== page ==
"To survive in this profession, you have to develop an educator and a critic in yourself."
Alexei Melnikov was born in Moscow in 1990. He began to study music at the Gnessin Specialized Secondary School of Music with Tatiana Shklovskaya. He graduated from Moscow State Tchaikovsky Conservatory where he studied with Professor Sergei Dorenskiy, a People's Artist of Russia, and his assistants Nikolai Luganskiy, Pavel Nersesyan, and Andrei Pisarev. In 2014 he won the International Piano Competition in San Marino and received special prizes there. In 2015 he won the International Piano Concerto Competition in Cantu, Italy and the III prize award at the International Piano Competition in Hamamatsu, Japan. In 2017, he won the Second Manhattan International Music Competition in New York. In 2019, Alexei Melnikov won the third prize award at the XVI International Tchaikovsky Competition. He tours Russia and Europe. He is involved in programs of the Saint Petersburg Music House since 2016.
Alexei Melnikov: I've been involved in Saint. Petersburg Music House projects for many years. Frankly, I'm used to treating every concert, maybe it sounds too pathetic, as the last one. Still, it's very probable that someone is being in the hall for the very first time, while someone is probably being there the last time. So I try to set myself up that way. If I highlight individual performances, it would be to say that others were less important or less memorable. There is no difference where I play: for example, St. Petersburg Music House has taken me to Africa, to India, or if I play at the Mariinsky Theatre, for me a concert will always be a concert, and there can be creative discoveries and revelations at any venue.
St. Petersburg House of Music (SPDM): You often play Rachmaninoff. Luckily, there are some recordings of him playing. Is this some kind of recommendation to you?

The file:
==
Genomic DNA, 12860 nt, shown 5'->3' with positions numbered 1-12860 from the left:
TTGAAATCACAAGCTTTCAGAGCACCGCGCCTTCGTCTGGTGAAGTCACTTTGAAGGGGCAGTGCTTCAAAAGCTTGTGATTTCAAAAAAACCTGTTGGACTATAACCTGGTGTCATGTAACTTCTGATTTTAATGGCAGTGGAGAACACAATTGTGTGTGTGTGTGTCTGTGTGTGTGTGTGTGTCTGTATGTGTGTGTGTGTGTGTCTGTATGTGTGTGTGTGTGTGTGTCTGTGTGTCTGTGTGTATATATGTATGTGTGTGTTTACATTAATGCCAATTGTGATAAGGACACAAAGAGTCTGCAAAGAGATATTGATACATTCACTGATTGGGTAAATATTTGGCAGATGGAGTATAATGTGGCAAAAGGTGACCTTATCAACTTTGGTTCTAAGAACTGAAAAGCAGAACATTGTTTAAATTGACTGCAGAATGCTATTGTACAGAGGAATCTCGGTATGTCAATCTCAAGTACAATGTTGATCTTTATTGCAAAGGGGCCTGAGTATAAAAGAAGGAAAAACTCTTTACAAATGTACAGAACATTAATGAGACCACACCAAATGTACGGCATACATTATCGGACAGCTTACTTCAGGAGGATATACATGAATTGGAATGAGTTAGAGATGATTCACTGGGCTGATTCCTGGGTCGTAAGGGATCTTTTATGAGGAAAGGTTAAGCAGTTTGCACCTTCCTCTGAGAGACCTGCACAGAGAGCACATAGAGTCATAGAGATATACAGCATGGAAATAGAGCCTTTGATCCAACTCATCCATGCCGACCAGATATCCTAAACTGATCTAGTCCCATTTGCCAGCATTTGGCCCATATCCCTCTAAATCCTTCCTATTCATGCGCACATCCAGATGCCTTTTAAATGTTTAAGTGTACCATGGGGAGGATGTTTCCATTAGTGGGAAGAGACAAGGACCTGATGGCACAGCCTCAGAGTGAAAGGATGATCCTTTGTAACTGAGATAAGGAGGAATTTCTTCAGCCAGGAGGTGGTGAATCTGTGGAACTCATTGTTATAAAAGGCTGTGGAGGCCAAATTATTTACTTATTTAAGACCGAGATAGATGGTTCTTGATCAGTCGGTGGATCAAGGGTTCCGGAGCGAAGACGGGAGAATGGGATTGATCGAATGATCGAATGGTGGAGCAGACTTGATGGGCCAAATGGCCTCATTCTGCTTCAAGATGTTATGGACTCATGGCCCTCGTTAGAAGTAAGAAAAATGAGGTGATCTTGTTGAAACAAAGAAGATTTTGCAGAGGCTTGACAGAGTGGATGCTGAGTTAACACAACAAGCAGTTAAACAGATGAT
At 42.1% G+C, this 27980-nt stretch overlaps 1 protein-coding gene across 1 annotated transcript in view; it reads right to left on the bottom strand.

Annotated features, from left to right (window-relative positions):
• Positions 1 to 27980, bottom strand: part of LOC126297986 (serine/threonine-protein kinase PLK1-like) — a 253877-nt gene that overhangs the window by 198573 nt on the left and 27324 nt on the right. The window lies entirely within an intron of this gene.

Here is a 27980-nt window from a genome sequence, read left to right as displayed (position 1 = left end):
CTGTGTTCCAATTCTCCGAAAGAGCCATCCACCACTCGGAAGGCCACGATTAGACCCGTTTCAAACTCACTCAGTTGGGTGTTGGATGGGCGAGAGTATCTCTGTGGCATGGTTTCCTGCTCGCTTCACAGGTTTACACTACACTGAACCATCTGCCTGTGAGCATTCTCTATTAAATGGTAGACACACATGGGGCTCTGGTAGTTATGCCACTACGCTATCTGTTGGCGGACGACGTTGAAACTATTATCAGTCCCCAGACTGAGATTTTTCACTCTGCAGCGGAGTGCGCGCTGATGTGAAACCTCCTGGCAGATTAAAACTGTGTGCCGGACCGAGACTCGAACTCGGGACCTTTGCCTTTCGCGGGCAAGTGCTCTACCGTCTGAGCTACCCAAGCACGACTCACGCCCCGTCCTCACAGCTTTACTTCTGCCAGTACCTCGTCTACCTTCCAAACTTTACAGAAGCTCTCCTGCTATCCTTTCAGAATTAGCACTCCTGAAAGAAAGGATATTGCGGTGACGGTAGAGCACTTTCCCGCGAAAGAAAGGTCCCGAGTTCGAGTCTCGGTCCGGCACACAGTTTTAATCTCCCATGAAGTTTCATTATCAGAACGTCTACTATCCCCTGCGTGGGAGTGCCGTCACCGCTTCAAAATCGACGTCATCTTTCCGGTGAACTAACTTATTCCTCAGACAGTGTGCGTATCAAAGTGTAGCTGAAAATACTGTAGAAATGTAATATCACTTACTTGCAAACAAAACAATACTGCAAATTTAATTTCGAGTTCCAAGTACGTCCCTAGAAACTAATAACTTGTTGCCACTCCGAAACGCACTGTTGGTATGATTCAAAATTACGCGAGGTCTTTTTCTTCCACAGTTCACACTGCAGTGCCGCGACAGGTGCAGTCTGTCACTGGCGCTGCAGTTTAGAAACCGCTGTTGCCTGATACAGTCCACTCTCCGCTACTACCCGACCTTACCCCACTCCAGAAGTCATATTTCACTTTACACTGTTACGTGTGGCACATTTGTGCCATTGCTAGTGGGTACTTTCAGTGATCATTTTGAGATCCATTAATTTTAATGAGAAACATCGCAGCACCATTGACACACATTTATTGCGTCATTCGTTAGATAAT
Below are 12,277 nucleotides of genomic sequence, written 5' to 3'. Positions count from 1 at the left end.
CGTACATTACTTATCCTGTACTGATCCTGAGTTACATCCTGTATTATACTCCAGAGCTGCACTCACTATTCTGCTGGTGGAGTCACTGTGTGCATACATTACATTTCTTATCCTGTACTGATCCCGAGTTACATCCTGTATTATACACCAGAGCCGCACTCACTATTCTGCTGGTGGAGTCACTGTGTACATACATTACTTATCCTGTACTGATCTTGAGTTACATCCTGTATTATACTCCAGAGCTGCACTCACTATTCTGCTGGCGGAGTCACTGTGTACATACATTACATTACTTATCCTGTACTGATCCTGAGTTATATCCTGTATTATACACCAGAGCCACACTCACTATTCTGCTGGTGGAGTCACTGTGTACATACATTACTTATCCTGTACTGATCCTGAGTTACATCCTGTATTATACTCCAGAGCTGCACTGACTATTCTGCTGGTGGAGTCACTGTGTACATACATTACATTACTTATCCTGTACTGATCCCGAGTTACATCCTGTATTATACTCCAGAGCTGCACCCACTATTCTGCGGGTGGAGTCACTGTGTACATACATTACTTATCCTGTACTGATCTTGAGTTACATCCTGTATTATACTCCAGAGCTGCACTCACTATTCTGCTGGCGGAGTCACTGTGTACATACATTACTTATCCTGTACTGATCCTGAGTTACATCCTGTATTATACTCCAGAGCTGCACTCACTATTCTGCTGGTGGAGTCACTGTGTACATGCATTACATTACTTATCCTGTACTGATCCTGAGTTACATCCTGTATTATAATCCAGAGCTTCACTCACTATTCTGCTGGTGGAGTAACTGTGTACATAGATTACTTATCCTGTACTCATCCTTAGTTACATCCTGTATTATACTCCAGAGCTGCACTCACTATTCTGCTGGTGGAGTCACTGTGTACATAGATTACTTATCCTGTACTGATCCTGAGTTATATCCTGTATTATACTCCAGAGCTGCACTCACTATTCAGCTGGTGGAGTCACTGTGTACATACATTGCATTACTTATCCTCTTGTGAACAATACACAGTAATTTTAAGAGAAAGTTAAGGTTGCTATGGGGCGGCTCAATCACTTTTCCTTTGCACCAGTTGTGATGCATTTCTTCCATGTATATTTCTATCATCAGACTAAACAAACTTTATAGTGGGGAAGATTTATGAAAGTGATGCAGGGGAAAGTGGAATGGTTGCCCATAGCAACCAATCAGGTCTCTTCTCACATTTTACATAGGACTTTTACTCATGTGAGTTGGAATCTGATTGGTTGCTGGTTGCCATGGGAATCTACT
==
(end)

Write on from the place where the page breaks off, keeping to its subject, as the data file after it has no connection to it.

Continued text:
Alexei Melnikov: Of course, for me this is not only a recommendation, but also a reference point for my creativity. However, my professor Dorensky always said you should definitely listen to Rachmaninoff, but never try to imitate, because it's impossible. It's hard to disagree. But nevertheless, of course, it is a pure treasure - the Rachmaninoff recordings. We are very lucky that they have survived. And it is unlikely that anything in the history of recording will ever surpass it, at least for the piano repertoire.
SPDM: You have participated in numerous competitions, how do you feel about the fact that you do not always win?
Alexei Melnikov: I don't feel anything about it. It all depends on the case. Sometimes, I think, I quite deservedly dropped out in the first round or didn't get something, sometimes, I think to have been kicked off unfairly, despite I played better than others, but it doesn't matter because this is not a sports competition. People sitting on the jury have their own discretion, which is not in any way the ultimate truth. You should take it easy.
SPDM: What role did the Tchaikovsky Competition play in your career?
Alexei Melnikov: It has played a big role for my career in Russia, probably a crucial one. Because I was winning awards in other countries such as Japan and Italy before the Tchaikovsky competition. And, accordingly, I had some kind of career there. I played my first recital ever in Italy, not Russia. That's the way it worked out. But after the Tchaikovsky Competition, I started playing a lot in Russia, and the Moscow Philharmonic started to engage me frequently. Of course, I'm very happy about that, because I love to travel around our country and play.
SPDM: Have you ever had a performance where you didn't feel an audience response, didn't feel connected to the audience? What to do in such cases?
Alexei Melnikov: Yes, such performances are part of the profession, part of life, you can't escape them. There's nothing you can do about it. It depends on many factors: on your own state of mind, you might not be able to lead the audience, you might have bad acoustics, a bad piano, there are different audiences - those who are more prepared, those who are less prepared. Of course, for people who are from a completely different world, for whom classical music is completely alien, of course, it's very difficult to get involved, no matter how hard you try. Sometimes there is just a blank wall, but I just accept that. Fortunately, it doesn't happen very often.
SPDM: Whose opinion counts first for you when it relates to your performance, or in general to the music of a particular composer. There is your teacher's opinion, your own, the public's feedback, reviews from people close to you, and critics - very often these opinions are at odds.